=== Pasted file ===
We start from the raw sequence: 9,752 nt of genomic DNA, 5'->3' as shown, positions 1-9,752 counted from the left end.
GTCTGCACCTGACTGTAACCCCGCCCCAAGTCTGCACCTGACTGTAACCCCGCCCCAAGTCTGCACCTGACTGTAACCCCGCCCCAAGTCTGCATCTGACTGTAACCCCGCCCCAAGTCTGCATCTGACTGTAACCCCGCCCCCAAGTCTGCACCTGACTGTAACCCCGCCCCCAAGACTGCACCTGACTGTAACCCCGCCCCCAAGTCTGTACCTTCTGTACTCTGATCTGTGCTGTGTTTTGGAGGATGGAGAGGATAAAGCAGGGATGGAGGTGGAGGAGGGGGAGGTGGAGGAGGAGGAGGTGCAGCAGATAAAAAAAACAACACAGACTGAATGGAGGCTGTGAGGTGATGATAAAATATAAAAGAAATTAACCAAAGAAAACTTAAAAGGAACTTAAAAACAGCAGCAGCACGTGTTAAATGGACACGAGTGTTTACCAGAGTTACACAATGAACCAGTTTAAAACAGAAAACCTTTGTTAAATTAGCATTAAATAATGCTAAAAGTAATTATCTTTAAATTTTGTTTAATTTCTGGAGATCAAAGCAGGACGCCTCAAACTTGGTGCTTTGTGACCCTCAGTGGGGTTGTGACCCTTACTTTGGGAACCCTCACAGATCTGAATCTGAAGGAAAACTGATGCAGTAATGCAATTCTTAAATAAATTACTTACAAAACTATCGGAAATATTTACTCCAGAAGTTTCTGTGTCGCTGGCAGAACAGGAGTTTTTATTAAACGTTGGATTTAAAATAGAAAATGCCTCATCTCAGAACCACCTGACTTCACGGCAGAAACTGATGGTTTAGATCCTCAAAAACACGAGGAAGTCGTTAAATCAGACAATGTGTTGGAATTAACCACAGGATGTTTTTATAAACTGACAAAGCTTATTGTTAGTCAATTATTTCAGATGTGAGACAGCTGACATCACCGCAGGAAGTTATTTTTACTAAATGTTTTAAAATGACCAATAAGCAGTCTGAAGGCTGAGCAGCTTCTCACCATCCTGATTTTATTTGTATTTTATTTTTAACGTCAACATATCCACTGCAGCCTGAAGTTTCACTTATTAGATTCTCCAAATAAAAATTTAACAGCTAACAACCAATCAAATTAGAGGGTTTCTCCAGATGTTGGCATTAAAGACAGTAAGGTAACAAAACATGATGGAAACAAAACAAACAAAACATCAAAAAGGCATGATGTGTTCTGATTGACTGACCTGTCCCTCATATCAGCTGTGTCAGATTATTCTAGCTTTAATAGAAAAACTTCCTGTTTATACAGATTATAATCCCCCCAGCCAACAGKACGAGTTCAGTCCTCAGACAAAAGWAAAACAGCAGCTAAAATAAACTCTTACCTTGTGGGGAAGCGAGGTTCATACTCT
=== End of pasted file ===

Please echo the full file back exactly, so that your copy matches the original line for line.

We start from the raw sequence: 9,752 nt of genomic DNA, 5'->3' as shown, positions 1-9,752 counted from the left end.
GTCTGCACCTGACTGTAACCCCGCCCCAAGTCTGCACCTGACTGTAACCCCGCCCCAAGTCTGCACCTGACTGTAACCCCGCCCCAAGTCTGCATCTGACTGTAACCCCGCCCCAAGTCTGCATCTGACTGTAACCCCGCCCCCAAGTCTGCACCTGACTGTAACCCCGCCCCCAAGACTGCACCTGACTGTAACCCCGCCCCCAAGTCTGTACCTTCTGTACTCTGATCTGTGCTGTGTTTTGGAGGATGGAGAGGATAAAGCAGGGATGGAGGTGGAGGAGGGGGAGGTGGAGGAGGAGGAGGTGCAGCAGATAAAAAAAACAACACAGACTGAATGGAGGCTGTGAGGTGATGATAAAATATAAAAGAAATTAACCAAAGAAAACTTAAAAGGAACTTAAAAACAGCAGCAGCACGTGTTAAATGGACACGAGTGTTTACCAGAGTTACACAATGAACCAGTTTAAAACAGAAAACCTTTGTTAAATTAGCATTAAATAATGCTAAAAGTAATTATCTTTAAATTTTGTTTAATTTCTGGAGATCAAAGCAGGACGCCTCAAACTTGGTGCTTTGTGACCCTCAGTGGGGTTGTGACCCTTACTTTGGGAACCCTCACAGATCTGAATCTGAAGGAAAACTGATGCAGTAATGCAATTCTTAAATAAATTACTTACAAAACTATCGGAAATATTTACTCCAGAAGTTTCTGTGTCGCTGGCAGAACAGGAGTTTTTATTAAACGTTGGATTTAAAATAGAAAATGCCTCATCTCAGAACCACCTGACTTCACGGCAGAAACTGATGGTTTAGATCCTCAAAAACACGAGGAAGTCGTTAAATCAGACAATGTGTTGGAATTAACCACAGGATGTTTTTATAAACTGACAAAGCTTATTGTTAGTCAATTATTTCAGATGTGAGACAGCTGACATCACCGCAGGAAGTTATTTTTACTAAATGTTTTAAAATGACCAATAAGCAGTCTGAAGGCTGAGCAGCTTCTCACCATCCTGATTTTATTTGTATTTTATTTTTAACGTCAACATATCCACTGCAGCCTGAAGTTTCACTTATTAGATTCTCCAAATAAAAATTTAACAGCTAACAACCAATCAAATTAGAGGGTTTCTCCAGATGTTGGCATTAAAGACAGTAAGGTAACAAAACATGATGGAAACAAAACAAACAAAACATCAAAAAGGCATGATGTGTTCTGATTGACTGACCTGTCCCTCATATCAGCTGTGTCAGATTATTCTAGCTTTAATAGAAAAACTTCCTGTTTATACAGATTATAATCCCCCCAGCCAACAGKACGAGTTCAGTCCTCAGACAAAAGWAAAACAGCAGCTAAAATAAACTCTTACCTTGTGGGGAAGCGAGGTTCATACTCT